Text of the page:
NOUAKCHOTT, Mauritania — Mauritania's former President Mohamed Ould Abdel Aziz went on trial Wednesday accused of alleged corruption and money laundering during his time in office.
He's being tried with ten other defendants, including former prime ministers and prominent businessmen. They all deny the charges. The 66-year-old Aziz has been under house arrest for much of the time since he was charged in 2021, unable to leave his residence except to pray or seek medical care.
Aziz served as the country's president from 2008 to 2019, handing over power to his close aide Mohamed Ould Cheikh Ghazouani in what became Mauritania's first peaceful transfer of government since independence from France in 1960. The moderate Islamic republic has seen five coups since independence in 1960 and was led by military rulers for much of that time.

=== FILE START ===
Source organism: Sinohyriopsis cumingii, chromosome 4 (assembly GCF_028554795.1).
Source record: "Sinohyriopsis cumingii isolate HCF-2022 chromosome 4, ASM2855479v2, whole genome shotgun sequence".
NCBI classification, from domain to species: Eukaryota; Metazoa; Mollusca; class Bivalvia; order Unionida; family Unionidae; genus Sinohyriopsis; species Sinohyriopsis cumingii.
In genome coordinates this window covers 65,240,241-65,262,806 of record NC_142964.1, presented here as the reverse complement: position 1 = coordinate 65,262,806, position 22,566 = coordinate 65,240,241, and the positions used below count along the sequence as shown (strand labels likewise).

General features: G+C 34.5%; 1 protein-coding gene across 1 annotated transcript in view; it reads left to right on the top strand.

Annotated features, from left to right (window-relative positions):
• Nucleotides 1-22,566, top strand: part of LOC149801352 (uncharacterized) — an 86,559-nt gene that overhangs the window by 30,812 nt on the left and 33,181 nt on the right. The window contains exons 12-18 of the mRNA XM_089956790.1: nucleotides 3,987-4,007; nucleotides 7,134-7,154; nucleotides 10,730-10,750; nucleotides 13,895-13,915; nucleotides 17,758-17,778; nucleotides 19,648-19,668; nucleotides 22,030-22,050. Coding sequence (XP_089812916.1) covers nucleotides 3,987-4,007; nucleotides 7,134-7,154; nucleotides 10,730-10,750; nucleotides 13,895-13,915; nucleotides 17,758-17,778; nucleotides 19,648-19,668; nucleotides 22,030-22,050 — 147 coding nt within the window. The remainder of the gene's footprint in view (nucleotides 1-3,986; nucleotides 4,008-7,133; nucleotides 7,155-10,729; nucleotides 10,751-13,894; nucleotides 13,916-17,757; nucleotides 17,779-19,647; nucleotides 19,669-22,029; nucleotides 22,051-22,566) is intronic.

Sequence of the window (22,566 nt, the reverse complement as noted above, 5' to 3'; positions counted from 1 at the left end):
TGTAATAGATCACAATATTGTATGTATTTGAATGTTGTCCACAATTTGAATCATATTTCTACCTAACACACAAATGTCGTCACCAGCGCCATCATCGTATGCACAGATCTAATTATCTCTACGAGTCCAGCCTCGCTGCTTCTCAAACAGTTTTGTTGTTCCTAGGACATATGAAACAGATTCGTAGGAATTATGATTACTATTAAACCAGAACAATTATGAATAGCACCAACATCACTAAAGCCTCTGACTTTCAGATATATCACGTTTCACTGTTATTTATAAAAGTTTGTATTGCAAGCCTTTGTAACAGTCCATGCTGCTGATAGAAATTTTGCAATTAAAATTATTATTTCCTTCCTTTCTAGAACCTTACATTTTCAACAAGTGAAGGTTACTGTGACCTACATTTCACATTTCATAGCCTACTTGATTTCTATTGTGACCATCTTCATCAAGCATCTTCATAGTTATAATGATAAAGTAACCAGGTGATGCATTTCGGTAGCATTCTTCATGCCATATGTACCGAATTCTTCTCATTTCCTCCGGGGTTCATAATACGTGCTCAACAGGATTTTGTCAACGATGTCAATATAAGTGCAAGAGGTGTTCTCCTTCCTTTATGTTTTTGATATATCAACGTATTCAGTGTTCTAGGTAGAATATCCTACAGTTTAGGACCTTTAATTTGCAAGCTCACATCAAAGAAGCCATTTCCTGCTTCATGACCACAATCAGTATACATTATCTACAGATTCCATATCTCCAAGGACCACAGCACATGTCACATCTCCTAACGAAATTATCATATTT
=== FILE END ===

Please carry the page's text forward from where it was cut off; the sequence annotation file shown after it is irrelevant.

After his arrest Aziz refused to cooperate with the investigation, citing his immunity as a former president and calling the prosecution illegal. During opening arguments on Wednesday, his legal team, a mix of French, Senegalese, Lebanese and Mauritanian lawyers, said the trial was not warranted.
"(It's) unfair and unjust and it consecrates control of the executive power on our justice," said Mohamed Ichidou, one of his defense lawyers.
The trial is expected to last for several weeks.